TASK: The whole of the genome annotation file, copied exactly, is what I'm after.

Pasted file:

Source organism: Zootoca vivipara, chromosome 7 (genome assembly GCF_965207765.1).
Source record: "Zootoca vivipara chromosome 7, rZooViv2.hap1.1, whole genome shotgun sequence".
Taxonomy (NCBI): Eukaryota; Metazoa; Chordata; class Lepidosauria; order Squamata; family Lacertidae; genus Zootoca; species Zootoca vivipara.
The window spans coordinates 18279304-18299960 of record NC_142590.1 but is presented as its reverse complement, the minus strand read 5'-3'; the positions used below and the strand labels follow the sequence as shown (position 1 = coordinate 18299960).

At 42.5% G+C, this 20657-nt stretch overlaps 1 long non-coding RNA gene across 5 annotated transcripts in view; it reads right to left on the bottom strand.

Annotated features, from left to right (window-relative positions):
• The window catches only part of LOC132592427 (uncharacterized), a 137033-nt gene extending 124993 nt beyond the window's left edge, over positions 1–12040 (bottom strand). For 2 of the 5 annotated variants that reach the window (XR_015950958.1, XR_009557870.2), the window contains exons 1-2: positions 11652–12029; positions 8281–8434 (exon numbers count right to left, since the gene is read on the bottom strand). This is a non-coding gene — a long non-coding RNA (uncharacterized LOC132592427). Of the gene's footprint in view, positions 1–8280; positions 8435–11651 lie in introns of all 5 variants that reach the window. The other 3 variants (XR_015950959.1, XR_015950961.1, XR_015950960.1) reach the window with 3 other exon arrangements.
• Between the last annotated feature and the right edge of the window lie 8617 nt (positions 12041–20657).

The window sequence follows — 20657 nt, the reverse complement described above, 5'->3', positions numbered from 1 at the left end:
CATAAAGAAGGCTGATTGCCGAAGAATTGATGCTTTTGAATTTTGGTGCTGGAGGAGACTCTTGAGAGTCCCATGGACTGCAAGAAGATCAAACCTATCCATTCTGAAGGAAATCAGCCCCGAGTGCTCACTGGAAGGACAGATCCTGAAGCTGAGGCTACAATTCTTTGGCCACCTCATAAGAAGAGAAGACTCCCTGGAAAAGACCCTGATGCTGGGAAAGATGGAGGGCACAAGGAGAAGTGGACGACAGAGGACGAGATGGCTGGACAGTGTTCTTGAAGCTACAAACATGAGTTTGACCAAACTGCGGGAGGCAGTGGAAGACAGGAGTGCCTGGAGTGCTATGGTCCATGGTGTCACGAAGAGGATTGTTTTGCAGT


Source organism: Zootoca vivipara, chromosome 7 (genome assembly GCF_965207765.1).
Source record: "Zootoca vivipara chromosome 7, rZooViv2.hap1.1, whole genome shotgun sequence".
Taxonomy (NCBI): Eukaryota; Metazoa; Chordata; class Lepidosauria; order Squamata; family Lacertidae; genus Zootoca; species Zootoca vivipara.
The window spans coordinates 18279304-18299960 of record NC_142590.1 but is presented as its reverse complement, the minus strand read 5'-3'; the positions used below and the strand labels follow the sequence as shown (position 1 = coordinate 18299960).

At 42.5% G+C, this 20657-nt stretch overlaps 1 long non-coding RNA gene across 5 annotated transcripts in view; it reads right to left on the bottom strand.

Annotated features, from left to right (window-relative positions):
• The window catches only part of LOC132592427 (uncharacterized), a 137033-nt gene extending 124993 nt beyond the window's left edge, over positions 1–12040 (bottom strand). For 2 of the 5 annotated variants that reach the window (XR_015950958.1, XR_009557870.2), the window contains exons 1-2: positions 11652–12029; positions 8281–8434 (exon numbers count right to left, since the gene is read on the bottom strand). This is a non-coding gene — a long non-coding RNA (uncharacterized LOC132592427). Of the gene's footprint in view, positions 1–8280; positions 8435–11651 lie in introns of all 5 variants that reach the window. The other 3 variants (XR_015950959.1, XR_015950961.1, XR_015950960.1) reach the window with 3 other exon arrangements.
• Between the last annotated feature and the right edge of the window lie 8617 nt (positions 12041–20657).

The window sequence follows — 20657 nt, the reverse complement described above, 5'->3', positions numbered from 1 at the left end:
CATAAAGAAGGCTGATTGCCGAAGAATTGATGCTTTTGAATTTTGGTGCTGGAGGAGACTCTTGAGAGTCCCATGGACTGCAAGAAGATCAAACCTATCCATTCTGAAGGAAATCAGCCCCGAGTGCTCACTGGAAGGACAGATCCTGAAGCTGAGGCTACAATTCTTTGGCCACCTCATAAGAAGAGAAGACTCCCTGGAAAAGACCCTGATGCTGGGAAAGATGGAGGGCACAAGGAGAAGTGGACGACAGAGGACGAGATGGCTGGACAGTGTTCTTGAAGCTACAAACATGAGTTTGACCAAACTGCGGGAGGCAGTGGAAGACAGGAGTGCCTGGAGTGCTATGGTCCATGGTGTCACGAAGAGGATTGTTTTGCAGT